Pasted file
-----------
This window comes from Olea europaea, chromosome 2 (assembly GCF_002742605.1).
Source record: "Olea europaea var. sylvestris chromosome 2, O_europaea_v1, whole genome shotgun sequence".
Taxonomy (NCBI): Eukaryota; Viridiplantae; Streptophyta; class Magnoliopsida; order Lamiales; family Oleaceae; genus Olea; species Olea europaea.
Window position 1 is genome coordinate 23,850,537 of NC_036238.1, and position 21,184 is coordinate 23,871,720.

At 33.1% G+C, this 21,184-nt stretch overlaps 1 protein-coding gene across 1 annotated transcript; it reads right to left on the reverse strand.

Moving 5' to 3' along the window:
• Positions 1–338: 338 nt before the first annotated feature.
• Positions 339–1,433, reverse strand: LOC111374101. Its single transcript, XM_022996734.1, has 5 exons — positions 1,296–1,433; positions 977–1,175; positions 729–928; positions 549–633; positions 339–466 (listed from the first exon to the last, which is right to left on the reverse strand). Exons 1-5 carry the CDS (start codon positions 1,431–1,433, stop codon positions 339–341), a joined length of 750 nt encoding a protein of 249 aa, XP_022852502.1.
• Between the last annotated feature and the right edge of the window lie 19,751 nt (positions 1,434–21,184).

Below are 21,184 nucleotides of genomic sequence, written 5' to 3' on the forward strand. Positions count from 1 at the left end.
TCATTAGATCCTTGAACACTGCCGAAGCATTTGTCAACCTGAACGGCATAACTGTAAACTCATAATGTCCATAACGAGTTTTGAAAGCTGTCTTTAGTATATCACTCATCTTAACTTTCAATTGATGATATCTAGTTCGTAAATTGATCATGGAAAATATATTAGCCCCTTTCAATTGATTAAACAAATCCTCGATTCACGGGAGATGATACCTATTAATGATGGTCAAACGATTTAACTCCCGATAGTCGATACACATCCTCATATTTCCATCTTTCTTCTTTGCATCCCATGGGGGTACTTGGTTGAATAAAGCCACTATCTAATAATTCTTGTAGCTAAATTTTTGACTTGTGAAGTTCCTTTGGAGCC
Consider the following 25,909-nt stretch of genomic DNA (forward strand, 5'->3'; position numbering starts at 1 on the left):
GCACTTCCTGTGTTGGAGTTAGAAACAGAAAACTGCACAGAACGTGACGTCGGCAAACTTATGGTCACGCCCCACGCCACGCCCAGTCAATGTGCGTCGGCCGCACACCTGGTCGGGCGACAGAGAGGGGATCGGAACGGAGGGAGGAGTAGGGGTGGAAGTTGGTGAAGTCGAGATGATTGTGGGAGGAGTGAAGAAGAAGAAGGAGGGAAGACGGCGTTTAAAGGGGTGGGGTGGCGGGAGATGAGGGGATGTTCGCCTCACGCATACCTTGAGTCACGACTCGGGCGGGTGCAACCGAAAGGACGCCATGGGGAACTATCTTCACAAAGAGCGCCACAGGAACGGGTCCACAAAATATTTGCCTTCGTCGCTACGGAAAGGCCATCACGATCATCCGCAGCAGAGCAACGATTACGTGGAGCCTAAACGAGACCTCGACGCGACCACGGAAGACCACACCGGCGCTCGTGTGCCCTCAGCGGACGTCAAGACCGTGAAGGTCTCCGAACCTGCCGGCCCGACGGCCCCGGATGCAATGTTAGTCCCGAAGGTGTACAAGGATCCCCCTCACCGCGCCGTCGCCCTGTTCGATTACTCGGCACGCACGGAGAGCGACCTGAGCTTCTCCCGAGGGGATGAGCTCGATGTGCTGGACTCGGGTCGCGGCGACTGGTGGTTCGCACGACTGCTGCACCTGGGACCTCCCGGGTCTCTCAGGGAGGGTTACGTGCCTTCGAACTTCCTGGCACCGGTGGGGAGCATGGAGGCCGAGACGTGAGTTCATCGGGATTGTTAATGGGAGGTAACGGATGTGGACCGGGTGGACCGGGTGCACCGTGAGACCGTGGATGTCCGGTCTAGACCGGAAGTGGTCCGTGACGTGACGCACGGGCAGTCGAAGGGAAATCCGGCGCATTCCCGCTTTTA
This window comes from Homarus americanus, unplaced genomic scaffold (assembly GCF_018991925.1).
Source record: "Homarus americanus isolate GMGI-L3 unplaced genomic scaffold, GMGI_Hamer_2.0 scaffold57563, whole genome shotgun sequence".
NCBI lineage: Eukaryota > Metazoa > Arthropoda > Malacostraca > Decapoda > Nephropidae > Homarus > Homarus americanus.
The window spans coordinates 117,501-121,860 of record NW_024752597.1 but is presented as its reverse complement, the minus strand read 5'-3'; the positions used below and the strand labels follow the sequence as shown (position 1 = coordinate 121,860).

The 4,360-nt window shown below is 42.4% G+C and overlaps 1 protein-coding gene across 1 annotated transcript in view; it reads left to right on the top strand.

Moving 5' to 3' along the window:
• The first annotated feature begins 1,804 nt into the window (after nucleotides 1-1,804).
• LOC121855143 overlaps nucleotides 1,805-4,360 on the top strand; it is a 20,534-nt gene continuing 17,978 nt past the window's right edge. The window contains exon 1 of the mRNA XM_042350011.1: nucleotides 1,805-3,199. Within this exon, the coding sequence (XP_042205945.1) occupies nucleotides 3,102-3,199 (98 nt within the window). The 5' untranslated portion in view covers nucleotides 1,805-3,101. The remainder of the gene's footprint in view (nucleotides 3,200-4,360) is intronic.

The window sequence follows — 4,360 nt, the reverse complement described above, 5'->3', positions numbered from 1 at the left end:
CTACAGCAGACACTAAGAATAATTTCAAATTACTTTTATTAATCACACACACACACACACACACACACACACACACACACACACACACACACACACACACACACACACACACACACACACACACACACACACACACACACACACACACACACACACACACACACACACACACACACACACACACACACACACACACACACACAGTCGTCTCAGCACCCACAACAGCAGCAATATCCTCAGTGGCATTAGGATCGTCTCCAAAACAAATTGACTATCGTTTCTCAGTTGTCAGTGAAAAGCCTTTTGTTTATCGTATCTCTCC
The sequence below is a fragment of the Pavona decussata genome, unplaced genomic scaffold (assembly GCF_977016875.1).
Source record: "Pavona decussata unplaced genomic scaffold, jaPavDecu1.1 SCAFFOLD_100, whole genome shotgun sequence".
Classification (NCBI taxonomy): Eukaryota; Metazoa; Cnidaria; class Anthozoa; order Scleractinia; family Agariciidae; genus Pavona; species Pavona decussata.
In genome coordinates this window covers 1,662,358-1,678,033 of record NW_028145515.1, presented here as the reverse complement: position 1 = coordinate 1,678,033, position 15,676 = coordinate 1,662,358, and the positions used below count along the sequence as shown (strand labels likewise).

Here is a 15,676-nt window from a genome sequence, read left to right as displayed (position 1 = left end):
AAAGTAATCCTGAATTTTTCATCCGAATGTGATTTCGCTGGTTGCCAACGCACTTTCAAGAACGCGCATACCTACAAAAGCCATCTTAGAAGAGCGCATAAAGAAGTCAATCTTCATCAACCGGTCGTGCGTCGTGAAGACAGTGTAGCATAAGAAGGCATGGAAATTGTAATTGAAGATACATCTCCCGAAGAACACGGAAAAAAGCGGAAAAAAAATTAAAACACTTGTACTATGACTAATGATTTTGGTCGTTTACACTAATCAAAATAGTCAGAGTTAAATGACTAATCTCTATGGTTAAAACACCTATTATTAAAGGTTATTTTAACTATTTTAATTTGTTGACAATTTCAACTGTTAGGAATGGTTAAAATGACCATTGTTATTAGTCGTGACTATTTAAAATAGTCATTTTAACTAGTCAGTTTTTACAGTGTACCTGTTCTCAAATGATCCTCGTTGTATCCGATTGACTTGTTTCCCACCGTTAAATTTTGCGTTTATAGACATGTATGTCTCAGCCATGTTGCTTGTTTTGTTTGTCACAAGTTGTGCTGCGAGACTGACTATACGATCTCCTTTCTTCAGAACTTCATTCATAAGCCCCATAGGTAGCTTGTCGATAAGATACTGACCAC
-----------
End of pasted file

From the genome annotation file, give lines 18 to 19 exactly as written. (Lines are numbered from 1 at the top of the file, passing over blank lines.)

The 4,360-nt window shown below is 42.4% G+C and overlaps 1 protein-coding gene across 1 annotated transcript in view; it reads left to right on the top strand.

Moving 5' to 3' along the window: